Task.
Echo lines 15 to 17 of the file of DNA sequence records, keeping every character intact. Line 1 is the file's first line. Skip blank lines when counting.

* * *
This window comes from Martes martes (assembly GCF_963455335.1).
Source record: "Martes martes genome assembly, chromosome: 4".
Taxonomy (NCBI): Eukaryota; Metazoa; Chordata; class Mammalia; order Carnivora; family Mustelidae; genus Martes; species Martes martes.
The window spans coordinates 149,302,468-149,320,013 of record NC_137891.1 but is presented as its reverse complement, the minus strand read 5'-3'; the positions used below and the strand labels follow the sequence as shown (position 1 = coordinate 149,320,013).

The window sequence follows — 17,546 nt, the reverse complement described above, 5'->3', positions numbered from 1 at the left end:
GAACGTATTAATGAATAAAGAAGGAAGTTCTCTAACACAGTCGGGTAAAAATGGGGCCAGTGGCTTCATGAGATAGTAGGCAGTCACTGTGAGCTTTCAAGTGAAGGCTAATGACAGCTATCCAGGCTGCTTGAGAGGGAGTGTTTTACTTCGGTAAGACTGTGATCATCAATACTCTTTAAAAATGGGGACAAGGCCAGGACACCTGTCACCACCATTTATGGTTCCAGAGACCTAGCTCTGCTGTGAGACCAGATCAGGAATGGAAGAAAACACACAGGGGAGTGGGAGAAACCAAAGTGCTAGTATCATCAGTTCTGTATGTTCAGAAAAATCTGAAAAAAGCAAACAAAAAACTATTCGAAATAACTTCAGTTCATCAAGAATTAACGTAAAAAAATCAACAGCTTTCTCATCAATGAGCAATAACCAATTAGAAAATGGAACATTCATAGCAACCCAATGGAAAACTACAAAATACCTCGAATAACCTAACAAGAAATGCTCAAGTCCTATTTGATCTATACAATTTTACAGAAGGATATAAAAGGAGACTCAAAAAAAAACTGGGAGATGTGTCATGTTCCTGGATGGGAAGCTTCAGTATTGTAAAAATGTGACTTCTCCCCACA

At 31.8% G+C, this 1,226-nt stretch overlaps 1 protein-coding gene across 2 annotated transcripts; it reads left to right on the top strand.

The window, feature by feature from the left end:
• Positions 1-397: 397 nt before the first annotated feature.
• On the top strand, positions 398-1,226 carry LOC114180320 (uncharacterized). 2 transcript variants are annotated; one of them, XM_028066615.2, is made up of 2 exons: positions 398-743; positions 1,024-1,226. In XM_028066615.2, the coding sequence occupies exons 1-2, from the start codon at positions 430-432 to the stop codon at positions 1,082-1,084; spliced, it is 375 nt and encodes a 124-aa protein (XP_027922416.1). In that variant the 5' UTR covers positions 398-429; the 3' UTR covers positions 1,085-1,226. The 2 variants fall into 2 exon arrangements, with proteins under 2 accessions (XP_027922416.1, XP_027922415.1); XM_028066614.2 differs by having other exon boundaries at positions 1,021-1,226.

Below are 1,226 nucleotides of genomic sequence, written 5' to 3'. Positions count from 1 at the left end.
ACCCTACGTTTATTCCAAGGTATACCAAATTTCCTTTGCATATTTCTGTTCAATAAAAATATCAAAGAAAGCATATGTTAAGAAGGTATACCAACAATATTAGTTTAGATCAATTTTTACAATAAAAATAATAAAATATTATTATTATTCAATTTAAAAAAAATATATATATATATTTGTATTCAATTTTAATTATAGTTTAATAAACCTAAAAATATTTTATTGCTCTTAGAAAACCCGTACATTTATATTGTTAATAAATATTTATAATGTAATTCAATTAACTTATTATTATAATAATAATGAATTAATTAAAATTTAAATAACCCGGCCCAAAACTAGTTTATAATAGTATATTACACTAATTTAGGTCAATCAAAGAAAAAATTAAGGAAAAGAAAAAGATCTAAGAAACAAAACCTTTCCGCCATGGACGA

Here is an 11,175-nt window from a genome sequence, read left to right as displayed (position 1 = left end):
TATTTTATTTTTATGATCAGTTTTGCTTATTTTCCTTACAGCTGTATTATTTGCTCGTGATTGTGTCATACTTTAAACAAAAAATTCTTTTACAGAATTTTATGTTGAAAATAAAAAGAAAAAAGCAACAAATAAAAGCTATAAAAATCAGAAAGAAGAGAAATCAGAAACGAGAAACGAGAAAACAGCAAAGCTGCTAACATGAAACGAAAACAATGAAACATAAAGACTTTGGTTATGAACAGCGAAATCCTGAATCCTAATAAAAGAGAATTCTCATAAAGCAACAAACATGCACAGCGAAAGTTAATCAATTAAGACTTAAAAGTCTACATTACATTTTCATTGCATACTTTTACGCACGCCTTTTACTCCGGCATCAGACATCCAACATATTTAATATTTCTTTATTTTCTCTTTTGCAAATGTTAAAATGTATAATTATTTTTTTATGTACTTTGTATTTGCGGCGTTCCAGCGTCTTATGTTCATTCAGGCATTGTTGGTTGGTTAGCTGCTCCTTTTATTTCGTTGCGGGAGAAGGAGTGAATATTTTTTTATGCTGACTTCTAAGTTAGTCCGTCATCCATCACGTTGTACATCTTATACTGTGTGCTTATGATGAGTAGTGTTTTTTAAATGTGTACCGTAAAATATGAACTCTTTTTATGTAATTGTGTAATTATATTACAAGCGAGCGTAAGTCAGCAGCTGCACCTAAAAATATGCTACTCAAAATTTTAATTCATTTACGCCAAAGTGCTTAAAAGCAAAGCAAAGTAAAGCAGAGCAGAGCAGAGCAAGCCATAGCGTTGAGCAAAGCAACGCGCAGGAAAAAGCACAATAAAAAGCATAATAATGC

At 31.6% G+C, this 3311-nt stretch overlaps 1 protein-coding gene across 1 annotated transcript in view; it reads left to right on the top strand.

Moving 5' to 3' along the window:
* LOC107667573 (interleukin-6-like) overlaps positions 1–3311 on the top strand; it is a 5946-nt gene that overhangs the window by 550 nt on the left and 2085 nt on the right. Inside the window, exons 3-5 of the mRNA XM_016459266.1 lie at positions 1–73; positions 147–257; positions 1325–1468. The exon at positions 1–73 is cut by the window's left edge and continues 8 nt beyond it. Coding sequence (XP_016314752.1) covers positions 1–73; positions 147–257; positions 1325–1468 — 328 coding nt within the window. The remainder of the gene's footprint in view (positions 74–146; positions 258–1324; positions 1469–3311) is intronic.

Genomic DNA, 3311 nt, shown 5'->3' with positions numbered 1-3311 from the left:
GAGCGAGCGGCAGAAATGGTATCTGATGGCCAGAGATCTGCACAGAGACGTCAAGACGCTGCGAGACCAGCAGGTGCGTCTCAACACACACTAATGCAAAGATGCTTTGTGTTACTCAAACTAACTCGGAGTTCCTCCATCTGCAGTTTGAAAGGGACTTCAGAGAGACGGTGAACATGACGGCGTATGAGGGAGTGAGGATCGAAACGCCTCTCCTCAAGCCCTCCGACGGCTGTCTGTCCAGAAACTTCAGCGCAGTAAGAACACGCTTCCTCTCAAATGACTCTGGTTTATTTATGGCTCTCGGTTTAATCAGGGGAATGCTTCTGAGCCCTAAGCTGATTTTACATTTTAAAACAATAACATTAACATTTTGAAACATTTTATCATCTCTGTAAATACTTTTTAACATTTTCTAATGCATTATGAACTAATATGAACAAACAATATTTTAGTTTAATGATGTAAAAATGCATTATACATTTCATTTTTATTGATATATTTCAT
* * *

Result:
At 31.6% G+C, this 3311-nt stretch overlaps 1 protein-coding gene across 1 annotated transcript in view; it reads left to right on the top strand.

Moving 5' to 3' along the window:
* LOC107667573 (interleukin-6-like) overlaps positions 1–3311 on the top strand; it is a 5946-nt gene that overhangs the window by 550 nt on the left and 2085 nt on the right. Inside the window, exons 3-5 of the mRNA XM_016459266.1 lie at positions 1–73; positions 147–257; positions 1325–1468. The exon at positions 1–73 is cut by the window's left edge and continues 8 nt beyond it. Coding sequence (XP_016314752.1) covers positions 1–73; positions 147–257; positions 1325–1468 — 328 coding nt within the window. The remainder of the gene's footprint in view (positions 74–146; positions 258–1324; positions 1469–3311) is intronic.